Dar, Beijing to enhance cooperation in environmental justice

DAR ES SALAAM: THE Deputy Chief Justice and Vice-President of Supreme People’s Court of China, Justice Yang Linping, on Wednesday called for enhanced cooperation between judiciary of Tanzania and China on rule of law in environmental justice to protect the environment.

Justice Yang made the call when she visited the Chief Justice of Tanzania, Professor Ibrahim Juma in his office at the Court of Appeal building in Dar es Salaam, to discuss various judicial issues and areas of cooperation between the Judiciary of Tanzania and that of China.

“There is a need for us to enhance our cooperation in rule of law in environmental justice between China and Africa and between China and Tanzania because environmental justice is shared region for all human kind,” she said.

Justice Yang pointed out that China and Tanzania were already strategic cooperation partners, as President Xi Jinping has a close relationship with the President Samia Suluhu Hassan.

“China and Tanzania are good friends and also Tanzania played very important role in global environmental protection. I believe that we should also enhance our cooperation in justice especially environmental justice between our judiciaries,” she said.

Justice Yang pointed out that the system in Tanzania is well established and it has been there since the founding of the country, thus China in that area would like to learn more from Tanzania’s experience.

“In China, we have some good environmental cases to share with you, so that we can learn from each other’s best practices. We need to take preventive measures to protect the environment, be pragmatic to take the initiatives and act at court level,” she appealed.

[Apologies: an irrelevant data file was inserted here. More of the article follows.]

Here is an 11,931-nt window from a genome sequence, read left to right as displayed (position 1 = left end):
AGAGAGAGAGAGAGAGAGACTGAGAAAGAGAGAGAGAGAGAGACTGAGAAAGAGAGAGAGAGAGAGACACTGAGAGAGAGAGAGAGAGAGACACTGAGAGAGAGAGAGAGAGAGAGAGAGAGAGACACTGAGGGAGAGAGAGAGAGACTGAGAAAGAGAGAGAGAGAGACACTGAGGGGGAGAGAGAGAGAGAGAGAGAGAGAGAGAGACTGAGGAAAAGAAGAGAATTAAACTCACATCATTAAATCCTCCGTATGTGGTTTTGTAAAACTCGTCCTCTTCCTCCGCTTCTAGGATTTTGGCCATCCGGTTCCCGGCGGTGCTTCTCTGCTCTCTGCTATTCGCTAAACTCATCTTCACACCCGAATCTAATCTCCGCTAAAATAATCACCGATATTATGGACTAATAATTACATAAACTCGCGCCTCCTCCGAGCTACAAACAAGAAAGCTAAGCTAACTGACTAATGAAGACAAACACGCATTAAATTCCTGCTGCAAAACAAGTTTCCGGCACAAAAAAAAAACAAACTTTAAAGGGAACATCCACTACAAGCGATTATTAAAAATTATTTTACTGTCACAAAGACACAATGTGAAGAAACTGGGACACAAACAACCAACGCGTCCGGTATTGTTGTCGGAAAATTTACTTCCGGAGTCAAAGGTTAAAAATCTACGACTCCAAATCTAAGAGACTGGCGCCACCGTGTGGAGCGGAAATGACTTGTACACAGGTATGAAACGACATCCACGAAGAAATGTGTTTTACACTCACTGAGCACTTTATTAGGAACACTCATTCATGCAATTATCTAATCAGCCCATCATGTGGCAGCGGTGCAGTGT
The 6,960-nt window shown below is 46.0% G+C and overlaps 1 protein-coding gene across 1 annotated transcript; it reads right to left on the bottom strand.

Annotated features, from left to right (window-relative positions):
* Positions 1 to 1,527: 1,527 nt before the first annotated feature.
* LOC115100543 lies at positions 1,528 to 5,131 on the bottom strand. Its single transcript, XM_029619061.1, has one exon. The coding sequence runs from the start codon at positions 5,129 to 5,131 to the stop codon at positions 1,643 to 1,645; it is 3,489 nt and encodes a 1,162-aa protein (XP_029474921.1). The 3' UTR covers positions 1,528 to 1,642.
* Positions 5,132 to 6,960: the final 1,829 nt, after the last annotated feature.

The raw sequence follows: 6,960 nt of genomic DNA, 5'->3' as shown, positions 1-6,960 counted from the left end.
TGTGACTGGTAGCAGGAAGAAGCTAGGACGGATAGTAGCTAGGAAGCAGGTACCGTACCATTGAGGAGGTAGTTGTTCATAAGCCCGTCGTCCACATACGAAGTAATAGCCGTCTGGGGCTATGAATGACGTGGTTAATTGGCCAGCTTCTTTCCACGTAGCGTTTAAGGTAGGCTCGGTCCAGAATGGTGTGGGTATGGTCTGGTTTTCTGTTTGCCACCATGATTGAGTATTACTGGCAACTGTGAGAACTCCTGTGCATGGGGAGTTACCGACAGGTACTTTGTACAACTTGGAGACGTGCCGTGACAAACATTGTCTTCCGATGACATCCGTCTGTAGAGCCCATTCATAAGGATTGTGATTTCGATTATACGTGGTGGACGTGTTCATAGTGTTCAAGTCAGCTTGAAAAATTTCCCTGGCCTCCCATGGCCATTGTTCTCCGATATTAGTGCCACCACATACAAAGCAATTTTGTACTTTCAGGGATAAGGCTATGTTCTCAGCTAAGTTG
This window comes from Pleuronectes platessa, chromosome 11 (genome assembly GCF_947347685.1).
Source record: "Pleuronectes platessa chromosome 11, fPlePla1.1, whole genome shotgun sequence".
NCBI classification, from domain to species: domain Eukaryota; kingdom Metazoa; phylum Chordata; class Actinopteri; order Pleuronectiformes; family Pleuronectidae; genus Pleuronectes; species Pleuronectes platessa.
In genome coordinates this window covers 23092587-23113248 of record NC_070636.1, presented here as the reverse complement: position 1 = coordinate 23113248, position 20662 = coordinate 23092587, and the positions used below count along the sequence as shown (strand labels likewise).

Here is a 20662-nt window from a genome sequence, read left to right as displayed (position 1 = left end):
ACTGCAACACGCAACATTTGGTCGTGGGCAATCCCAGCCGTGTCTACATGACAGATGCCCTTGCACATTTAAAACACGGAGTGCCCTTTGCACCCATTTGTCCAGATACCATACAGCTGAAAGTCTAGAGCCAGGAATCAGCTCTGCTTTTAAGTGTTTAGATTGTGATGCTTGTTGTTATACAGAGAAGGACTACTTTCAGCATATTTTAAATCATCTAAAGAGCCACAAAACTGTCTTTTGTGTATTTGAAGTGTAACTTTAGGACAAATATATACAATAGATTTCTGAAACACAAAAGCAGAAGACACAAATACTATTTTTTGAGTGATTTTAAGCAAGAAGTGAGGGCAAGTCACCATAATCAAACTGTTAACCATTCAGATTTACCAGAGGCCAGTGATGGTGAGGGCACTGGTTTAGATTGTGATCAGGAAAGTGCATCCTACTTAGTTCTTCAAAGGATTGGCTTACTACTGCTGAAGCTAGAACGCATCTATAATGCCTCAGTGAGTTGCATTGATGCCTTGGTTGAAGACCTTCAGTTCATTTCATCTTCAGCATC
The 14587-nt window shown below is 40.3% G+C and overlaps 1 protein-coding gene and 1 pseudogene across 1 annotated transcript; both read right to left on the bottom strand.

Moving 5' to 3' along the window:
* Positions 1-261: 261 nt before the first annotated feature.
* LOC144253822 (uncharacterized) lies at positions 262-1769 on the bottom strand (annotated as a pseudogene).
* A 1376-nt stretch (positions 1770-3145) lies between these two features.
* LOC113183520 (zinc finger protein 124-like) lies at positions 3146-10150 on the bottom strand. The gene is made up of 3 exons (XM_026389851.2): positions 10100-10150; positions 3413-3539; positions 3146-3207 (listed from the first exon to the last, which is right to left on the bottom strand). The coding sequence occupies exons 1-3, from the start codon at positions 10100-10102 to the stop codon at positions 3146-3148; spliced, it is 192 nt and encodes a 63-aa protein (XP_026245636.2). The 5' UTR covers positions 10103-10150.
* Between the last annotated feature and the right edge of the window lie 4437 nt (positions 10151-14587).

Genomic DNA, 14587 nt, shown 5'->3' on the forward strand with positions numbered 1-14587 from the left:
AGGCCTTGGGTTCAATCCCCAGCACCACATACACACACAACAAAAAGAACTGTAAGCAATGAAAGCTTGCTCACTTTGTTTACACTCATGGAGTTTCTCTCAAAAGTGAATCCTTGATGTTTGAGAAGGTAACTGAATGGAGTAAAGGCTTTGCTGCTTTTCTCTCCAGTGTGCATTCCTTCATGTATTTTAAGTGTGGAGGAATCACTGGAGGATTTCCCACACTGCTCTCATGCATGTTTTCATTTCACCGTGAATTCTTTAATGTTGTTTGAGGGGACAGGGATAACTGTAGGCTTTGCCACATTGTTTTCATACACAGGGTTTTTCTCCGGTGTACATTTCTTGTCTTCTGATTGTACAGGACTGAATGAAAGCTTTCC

She disclosed a plan to invite the Chief Justices of African countries to visit China and discuss judicial cooperation, especially on environmental issues. She extended initiation to the Chief Justice of Tanzania to visit China next year.

On his part, the Prof Juma told his guest that the area of environmental justice is covered by myriads of legislations and most of the work of the court is to interpret those laws. He said apart from courts, there are also some institutes which also enforce environmental justice in Tanzania.

“We have among others, the Environmental Management Act of 2002, the Wildlife Conservation Act, the Forestry Act, Marine Parks and Reserves Act, Fisheries Act. If you read all those laws, you could note how they protect certain aspects of the environment,” he said.

Prof Juma pointed out some of the areas of cooperation between the Judiciary of China and Tanzania, including the information communication technology and there were also organisations within the judiciary where people-to-people could cooperate.

“I noted that you have Women Judges Association of China, we also have Women Judges Association of Tanzania. So, these are the areas where people-to-people can cooperate….

“In the area of technology, China is far ahead of Tanzania and in some of our reforms, we have searched what China has done in areas of transcribing and translation to make access to justice easier. So, this is another area where we have a lot to cooperate,” the Chief Justice told his guests.

He thanked his guest for coming to Tanzania and visiting the Judiciary of Tanzania, as they have covered several areas which are very important, not only for the friendship of the two countries but also cooperation between the judiciaries.

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